Ghislaine Maxwell fails to block release of confidential documents and Epstein flight logs

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(TMU) – Alleged sex trafficker and British socialite Ghislaine Maxwell has failed in her last-minute bid to prevent the release of potentially explosive court documents that could publicly reveal damaging details about her criminal involvement with her late ex-boyfriend and notorious pedophile, Jeffrey Epstein.

On Wednesday, US District Court Judge Loretta Preska denied Maxwell’s bid to prevent depositions against Maxwell and Epstein from being made public.

The batch of “extremely personal, confidential” documents includes hundreds of pages that detail Maxwell’s dealings with her notorious partner, including flight logs from Epstein’s private jets, and police reports from Palm Beach, Florida, where Epstein resided.

Maxwell’s attorneys had argued that the documents are “extremely personal, confidential and subject to considerable abuse by the media,” including “intrusive” questions about her sex life, thus offering “compelling” reason for them not to be released.

Judge Preska has allowed for the deposition’s release to be delayed until Monday to allow Maxwell time to appeal their release, reports CNN.

The documents are related to Epstein accuser and former “sex slave” Virginia Roberts Giuffre’s now-settled 2015 civil lawsuit against Maxwell. Giuffre sued the Maxwell for defamation after she was accused by the British socialite of fabricating the sexual abuse allegations against her and Epstein.

Maxwell was arrested earlier this month over separate allegations that she was involved with Epstein’s sex trafficking of young women and minors.

Maxwell, 58, pleaded not guilty on July 14 to assisting Epstein in the recruitment and sexual abuse of three girls in the 1990s, and of committing perjury by lying about her involvement while under oath.

Maxwell faces charges of conspiracy to entice minors to travel to engage in illegal sex acts; enticing a minor to travel to engage in illegal sex acts; conspiracy to transport minors, and transportation of a minor, with intent to engage in criminal sexual activity; and two counts of perjury.

She is accused of grooming multiple minors to engage in sex acts with Epstein by befriending them to ask them about their lives and families while building friendships with the young girls alongside Epstein by taking their victims on social outings or out shopping.

Maxwell faces up to 35 years in jail.

Maxwell’s legal team have accused Giuffre and federal prosecutors of violating a protective order from the civil case meant to keep the transcript of Maxwell’s seven-hour, 418-page deposition confidential.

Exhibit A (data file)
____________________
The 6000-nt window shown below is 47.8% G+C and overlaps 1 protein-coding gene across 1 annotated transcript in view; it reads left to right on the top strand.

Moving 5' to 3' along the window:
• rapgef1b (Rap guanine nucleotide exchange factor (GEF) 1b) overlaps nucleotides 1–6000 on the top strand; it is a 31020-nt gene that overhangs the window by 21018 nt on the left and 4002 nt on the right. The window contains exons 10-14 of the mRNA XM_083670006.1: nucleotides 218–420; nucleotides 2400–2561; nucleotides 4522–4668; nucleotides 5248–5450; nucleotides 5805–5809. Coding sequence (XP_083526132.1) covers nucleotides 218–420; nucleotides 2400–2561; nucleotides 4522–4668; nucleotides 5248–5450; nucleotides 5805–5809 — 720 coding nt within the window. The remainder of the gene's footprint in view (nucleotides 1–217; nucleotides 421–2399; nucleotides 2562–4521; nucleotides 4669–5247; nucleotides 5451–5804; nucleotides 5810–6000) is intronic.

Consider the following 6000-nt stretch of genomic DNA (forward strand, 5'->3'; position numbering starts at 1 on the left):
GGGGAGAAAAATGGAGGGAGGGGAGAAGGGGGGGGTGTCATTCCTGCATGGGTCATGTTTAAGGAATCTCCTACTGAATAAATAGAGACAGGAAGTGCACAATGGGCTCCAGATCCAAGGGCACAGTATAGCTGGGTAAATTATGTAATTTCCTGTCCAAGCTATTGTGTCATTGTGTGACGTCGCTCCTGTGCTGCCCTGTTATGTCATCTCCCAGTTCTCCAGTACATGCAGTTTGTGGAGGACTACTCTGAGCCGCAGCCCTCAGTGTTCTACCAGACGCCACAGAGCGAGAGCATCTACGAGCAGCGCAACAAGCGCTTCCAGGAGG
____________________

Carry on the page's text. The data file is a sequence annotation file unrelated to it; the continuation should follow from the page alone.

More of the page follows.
Her attorneys claim that Giuffre leaked the deposition “in conjunction with the government” in hopes to set up a “perjury trap” for Maxwell.

However, Preska said that criminal probes into Epstein’s dealings and associates had already “loomed large” when Maxwell opposed unsealing the deposition in June, noting that the need for public access “is plowed ground.”

Giuffre has accused Maxwell of recruiting her to work as Epstein’s masseuse when she was only 15 years old and worked as a locker-room attendant at Donald Trump’s private Mar-a-Lago club in Palm Beach. She was eventually reduced to a “sex slave” of the late financier thanks to Maxwell’s assistance.

Maxwell is intensely well-connected with various members of political and business elites. Photographs have long circulated of Maxwell posing at social events with figures including Bill Clinton and Donald Trump, giving rise to public suspicion about public figures’ ties to she and Epstein.

Last Tuesday, President Trump confirmed that he knew Maxwell and expressed positive feelings about the accused child sex trafficker, confirming that he had met Maxwell “numerous times over the years, especially since I lived in Palm Beach.” The president also repeatedly said “I just wish her well.”

In her ruling last week, judge Preska said that the public has a right to know the contents of deposition and that this right far outweighs the “annoyance or embarrassment” to Maxwell.

“In the context of this case, especially its allegations of sex trafficking of young girls, the court finds any minor embarrassment or annoyance resulting from Ms. Maxwell’s mostly non-testimony … is far outweighed by the presumption of public access,” she added.